Friday, September 23, 2016

A Tale Written on a Whim

It is the second day of autumn and a blog day for me. I have myriad ideas for writing, but often my thoughts have to do what’s happening in our society currently. I definitely have my opinions but am afraid my point of view differs from about half the people I know, so I refrain from posting about issues that are controversial unless I can stay neutral. And that’s hard.
 Today, I decided to begin this piece focusing on the word “fall”, since it is the season. In all honesty, I had no idea of the direction my words would take me. So here it is -- a fiction piece about a woman I named Felicity.

It was the first day of fall and it was her birthday. Felicity was forty. Forty. How in the hell had that happened? She was over the hill. Yes, THAT hill. And she hadn’t yet had a baby. Well, there was the abortion when she was twenty-two. Did that count? All it counted for in Felicity’s world was regret, and guilt, and sadness all wound up together, a knot in her heart.
No one knew. No one who cared about her now knew. She bore the burden alone, not thinking about it much, but not forgetting either. How could she? Shit. San Diego. She had made a promise to herself never to return to that city again. Never. San Diego had become synonymous with loss and loss didn’t feel good. She had lost everything in the back room of a small clinic near the ocean. The fetus had been taken, her integrity had been absent, at least for that short stretch of time, and Jack? Well, Jack had disappeared the moment she had told him. So that was that. Done. The last thing she remembered about that day so many years ago was leaving the small, stucco building and searching for her car. Where had she parked it? The rush of the warm, sea breeze and the smell of fish and salt wafting up from the docks a block away had made her a bit nauseous. She remembered that. All she had wanted was to go home to Escondido, miles away, and sleep.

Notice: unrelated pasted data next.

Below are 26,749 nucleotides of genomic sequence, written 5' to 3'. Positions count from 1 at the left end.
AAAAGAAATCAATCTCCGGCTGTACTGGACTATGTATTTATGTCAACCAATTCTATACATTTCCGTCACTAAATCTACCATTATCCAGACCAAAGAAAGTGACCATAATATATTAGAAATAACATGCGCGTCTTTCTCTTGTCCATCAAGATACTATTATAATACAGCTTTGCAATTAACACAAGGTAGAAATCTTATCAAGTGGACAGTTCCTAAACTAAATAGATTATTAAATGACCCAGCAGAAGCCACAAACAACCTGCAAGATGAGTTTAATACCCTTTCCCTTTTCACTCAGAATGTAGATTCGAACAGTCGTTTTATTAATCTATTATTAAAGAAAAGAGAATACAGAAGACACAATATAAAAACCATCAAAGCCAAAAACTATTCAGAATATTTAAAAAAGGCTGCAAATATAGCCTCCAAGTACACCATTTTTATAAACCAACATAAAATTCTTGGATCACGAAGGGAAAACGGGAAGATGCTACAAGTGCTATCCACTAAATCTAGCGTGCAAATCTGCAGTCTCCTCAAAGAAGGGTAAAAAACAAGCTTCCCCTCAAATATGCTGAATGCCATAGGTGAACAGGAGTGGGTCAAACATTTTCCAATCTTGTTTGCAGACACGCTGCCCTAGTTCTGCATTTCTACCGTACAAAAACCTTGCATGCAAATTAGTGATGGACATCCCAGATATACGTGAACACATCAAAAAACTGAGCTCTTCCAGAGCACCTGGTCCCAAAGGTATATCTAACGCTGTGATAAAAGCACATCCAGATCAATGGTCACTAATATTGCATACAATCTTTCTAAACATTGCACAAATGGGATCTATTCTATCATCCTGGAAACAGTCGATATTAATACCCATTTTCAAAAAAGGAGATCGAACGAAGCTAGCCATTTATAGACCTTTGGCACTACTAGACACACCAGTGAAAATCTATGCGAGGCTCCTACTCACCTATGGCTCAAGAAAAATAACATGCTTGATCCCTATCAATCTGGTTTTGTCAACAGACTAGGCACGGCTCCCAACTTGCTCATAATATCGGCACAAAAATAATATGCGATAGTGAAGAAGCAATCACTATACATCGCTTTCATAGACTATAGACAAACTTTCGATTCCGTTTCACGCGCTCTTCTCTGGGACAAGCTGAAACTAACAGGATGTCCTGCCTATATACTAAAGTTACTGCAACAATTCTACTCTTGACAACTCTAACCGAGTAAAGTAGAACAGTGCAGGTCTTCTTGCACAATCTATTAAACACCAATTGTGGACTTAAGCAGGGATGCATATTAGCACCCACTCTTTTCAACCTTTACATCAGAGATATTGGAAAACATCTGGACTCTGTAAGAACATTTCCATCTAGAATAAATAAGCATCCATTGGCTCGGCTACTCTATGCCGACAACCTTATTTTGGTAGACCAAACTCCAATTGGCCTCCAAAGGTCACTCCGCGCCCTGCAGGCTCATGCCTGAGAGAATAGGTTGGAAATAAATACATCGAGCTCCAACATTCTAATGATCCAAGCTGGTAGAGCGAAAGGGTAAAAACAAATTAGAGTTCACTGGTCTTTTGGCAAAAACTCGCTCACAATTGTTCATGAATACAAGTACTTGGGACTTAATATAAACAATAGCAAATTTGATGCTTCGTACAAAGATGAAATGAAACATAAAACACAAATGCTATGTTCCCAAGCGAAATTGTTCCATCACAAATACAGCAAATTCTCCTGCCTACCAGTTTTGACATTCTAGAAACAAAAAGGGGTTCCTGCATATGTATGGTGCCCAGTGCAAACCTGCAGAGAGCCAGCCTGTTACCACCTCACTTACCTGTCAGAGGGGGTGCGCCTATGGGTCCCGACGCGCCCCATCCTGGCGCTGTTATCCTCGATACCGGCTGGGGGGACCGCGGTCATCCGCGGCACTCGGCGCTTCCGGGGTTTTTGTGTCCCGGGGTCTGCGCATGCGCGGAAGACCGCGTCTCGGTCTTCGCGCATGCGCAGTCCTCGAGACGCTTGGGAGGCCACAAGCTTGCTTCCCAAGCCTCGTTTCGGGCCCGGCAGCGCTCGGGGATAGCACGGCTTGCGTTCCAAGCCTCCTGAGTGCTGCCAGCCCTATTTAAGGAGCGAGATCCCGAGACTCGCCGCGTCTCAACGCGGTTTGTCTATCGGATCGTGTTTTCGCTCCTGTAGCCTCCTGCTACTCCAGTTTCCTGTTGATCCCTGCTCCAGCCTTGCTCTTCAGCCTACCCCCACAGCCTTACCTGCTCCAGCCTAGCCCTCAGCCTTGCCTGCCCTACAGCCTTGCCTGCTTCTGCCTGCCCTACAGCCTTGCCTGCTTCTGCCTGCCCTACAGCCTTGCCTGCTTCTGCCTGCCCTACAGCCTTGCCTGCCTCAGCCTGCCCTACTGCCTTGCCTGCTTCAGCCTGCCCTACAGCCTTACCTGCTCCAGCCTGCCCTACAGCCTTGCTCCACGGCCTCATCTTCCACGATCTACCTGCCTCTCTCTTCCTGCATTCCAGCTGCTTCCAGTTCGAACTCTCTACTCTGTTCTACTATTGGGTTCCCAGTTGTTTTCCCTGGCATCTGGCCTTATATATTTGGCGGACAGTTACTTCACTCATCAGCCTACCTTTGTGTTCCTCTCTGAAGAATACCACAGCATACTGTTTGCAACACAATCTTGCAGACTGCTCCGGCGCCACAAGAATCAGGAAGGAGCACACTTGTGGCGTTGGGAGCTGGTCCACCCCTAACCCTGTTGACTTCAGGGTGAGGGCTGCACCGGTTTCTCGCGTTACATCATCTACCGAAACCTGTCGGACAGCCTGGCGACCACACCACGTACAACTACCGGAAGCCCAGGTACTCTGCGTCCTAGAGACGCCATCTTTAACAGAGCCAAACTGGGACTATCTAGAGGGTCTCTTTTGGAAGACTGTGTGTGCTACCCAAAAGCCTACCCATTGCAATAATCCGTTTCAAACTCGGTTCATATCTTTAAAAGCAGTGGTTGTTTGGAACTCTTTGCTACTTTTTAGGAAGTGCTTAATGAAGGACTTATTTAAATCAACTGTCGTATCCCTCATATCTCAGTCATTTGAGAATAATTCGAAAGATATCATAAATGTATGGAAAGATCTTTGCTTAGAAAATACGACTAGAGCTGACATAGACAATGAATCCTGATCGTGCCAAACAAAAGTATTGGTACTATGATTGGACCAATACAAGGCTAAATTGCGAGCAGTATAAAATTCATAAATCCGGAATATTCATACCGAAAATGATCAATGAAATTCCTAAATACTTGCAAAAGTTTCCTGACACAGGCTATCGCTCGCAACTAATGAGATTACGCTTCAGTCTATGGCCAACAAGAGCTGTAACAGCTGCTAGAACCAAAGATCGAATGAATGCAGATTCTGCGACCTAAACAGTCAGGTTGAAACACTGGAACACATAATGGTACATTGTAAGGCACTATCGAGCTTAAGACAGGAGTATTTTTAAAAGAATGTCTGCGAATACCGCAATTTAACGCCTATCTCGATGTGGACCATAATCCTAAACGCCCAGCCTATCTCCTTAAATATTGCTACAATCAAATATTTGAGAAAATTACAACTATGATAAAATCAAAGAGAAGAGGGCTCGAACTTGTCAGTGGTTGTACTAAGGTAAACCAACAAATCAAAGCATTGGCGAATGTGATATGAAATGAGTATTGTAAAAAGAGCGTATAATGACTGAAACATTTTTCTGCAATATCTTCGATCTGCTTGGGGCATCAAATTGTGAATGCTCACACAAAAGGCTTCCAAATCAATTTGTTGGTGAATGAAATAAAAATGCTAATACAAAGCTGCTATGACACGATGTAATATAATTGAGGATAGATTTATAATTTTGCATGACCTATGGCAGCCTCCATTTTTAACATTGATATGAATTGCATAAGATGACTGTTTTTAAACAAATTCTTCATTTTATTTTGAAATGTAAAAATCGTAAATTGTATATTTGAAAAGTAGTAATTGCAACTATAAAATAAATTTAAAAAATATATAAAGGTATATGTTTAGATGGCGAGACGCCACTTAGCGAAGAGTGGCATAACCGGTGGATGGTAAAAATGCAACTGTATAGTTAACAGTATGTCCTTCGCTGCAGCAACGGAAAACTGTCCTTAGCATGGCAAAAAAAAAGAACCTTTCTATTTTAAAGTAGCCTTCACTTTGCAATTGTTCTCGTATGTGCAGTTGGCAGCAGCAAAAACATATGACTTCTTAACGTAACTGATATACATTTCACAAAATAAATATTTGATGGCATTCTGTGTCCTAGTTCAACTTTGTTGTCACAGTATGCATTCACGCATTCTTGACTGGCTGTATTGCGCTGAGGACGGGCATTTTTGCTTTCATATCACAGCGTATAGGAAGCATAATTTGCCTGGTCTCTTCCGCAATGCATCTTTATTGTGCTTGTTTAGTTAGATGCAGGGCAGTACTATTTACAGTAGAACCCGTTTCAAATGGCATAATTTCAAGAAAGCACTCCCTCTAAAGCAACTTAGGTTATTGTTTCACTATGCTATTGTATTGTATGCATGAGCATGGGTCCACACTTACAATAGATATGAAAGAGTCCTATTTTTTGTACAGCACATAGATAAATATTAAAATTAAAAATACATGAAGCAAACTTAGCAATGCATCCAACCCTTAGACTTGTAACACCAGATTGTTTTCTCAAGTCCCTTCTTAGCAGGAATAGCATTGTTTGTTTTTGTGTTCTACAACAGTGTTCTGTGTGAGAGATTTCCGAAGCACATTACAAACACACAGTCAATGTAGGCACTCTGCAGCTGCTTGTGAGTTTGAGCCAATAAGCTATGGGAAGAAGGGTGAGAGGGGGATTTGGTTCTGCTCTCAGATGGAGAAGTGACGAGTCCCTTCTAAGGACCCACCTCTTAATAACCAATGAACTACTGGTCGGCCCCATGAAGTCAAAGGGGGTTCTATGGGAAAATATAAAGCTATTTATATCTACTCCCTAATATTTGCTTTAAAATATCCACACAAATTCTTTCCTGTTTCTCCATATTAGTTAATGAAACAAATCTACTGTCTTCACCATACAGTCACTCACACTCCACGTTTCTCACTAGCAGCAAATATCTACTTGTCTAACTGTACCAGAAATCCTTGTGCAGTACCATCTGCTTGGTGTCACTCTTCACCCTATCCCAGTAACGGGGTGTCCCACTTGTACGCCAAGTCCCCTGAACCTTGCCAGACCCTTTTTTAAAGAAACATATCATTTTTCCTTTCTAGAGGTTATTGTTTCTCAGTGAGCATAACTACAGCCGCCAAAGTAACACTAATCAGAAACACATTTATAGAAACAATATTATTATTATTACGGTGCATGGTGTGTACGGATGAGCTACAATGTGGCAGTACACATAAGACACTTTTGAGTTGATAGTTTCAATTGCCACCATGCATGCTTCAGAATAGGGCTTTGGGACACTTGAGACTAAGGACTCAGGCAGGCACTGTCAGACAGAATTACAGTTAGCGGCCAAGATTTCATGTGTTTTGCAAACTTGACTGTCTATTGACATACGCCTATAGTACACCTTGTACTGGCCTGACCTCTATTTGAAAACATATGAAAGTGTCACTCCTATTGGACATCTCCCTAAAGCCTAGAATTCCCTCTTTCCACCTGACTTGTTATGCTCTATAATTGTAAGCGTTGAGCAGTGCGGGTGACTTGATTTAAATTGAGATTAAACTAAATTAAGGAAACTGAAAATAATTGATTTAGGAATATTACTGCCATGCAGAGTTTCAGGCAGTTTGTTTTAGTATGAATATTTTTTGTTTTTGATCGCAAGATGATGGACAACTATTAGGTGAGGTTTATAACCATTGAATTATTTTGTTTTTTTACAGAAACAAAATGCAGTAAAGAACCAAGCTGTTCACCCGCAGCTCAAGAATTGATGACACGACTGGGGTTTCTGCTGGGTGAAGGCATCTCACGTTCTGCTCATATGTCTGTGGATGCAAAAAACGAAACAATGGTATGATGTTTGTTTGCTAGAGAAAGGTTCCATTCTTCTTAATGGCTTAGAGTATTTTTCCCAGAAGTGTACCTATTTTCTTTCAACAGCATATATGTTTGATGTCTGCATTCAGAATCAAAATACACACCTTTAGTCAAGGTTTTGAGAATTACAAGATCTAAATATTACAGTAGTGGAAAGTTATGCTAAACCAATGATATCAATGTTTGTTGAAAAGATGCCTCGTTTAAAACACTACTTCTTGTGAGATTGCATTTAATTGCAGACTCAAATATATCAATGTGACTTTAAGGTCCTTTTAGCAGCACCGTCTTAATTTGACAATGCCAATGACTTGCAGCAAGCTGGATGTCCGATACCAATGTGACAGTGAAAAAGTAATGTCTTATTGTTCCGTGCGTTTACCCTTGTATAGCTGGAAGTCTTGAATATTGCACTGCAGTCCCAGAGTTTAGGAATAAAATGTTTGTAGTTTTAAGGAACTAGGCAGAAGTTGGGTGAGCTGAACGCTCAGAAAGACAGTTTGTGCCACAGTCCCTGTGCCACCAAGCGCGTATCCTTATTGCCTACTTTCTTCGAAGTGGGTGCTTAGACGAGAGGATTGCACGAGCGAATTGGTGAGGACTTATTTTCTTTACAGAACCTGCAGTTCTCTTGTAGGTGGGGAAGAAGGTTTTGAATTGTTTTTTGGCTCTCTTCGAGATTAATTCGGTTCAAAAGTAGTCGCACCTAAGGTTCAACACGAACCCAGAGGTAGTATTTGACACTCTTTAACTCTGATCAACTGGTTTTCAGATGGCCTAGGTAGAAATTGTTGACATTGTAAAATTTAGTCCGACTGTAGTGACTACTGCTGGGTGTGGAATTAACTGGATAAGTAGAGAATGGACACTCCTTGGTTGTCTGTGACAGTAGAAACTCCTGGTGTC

Wow, how vividly that memory had surfaced! With luck, it would settle in the recesses of her mind now as it always did. Felicity looked around the corporate lunchroom at all the faces, old and young, men and women, fearing perhaps that someone was reading her mind. Ridiculous.
            She slipped the last bit of iced tea through a straw, stood, and walked slowly toward the silver, elevator door. At the moment she reached them the doors swooshed open and there, directly in front of her was a couple. The woman, Felicity knew, worked in an accounting office on her floor, and the man? He looked at her, tilted his head to one side, and smirked.

Perhaps this tale could go on, but not now. It’s time for me to get back to the new novel I’m writing.

Friday, September 16, 2016

A Sweet Dream Saves The Day

            This summer has had its ups and downs. The biggest down is that two of my good friends have lost their adult sons, both from acute illnesses. I feel really sad for them because I understand their grief at the deepest level. I, too, lost my son in 2013. All I can do is say, “I’m so sorry,” and give them space, unless, of course, they need to talk. They know I’m here.
            Beyond that, on a different level, this summer, I have been struggling to understand the anger, bigotry, and absolute hate that have bubbled to the surface among so many people in our country. Realizing that I have misjudged the character of many, fellow citizens makes me more than sad; it makes me sick. Seriously. Even among those who espouse to believe in God, who go to church on a regular basis, and who “believe” in the fundamentals on which the USA was founded, prejudice and hatred have reared their ugly heads.
 I’m not a church-goer, but I grew up with very devout parents who taught me right from wrong and who led me to believe that all people deserve a chance, that judging others is a fruitless endeavor, and that we should treat others as we would like to be treated. (Be ye kind. Do unto others as you would have done unto you. Judge not that thou be judged.) See, I remember. I certainly don’t pretend to be perfect. I’ve made my mistakes too, but I like to believe that what values my parents taught me are at the core of my character. And so, I wonder. What in the hell is wrong in our country? Has the proverbial moral compass gone extinct?
            The current political cycle, I’m certain, has riled folks into a virtual frenzy, and while I find the whole mess disgusting, perhaps it’s a good thing. At least I know what I’m dealing with when I venture away from my computer into the world around me. I’ve come to expect enraged drivers who can’t get to where they are going fast enough; I’ve come to expect that I’ll be flipped off if I take too long pulling out of a parking space; I’ve come to expect hearing profanity between strangers in the grocery store; I’ve come to expect rudeness from customer service agents. I could go on, but won’t. The point is, that I’m more than a bit frustrated at what I see around me, and I do observe closely. I’m a writer.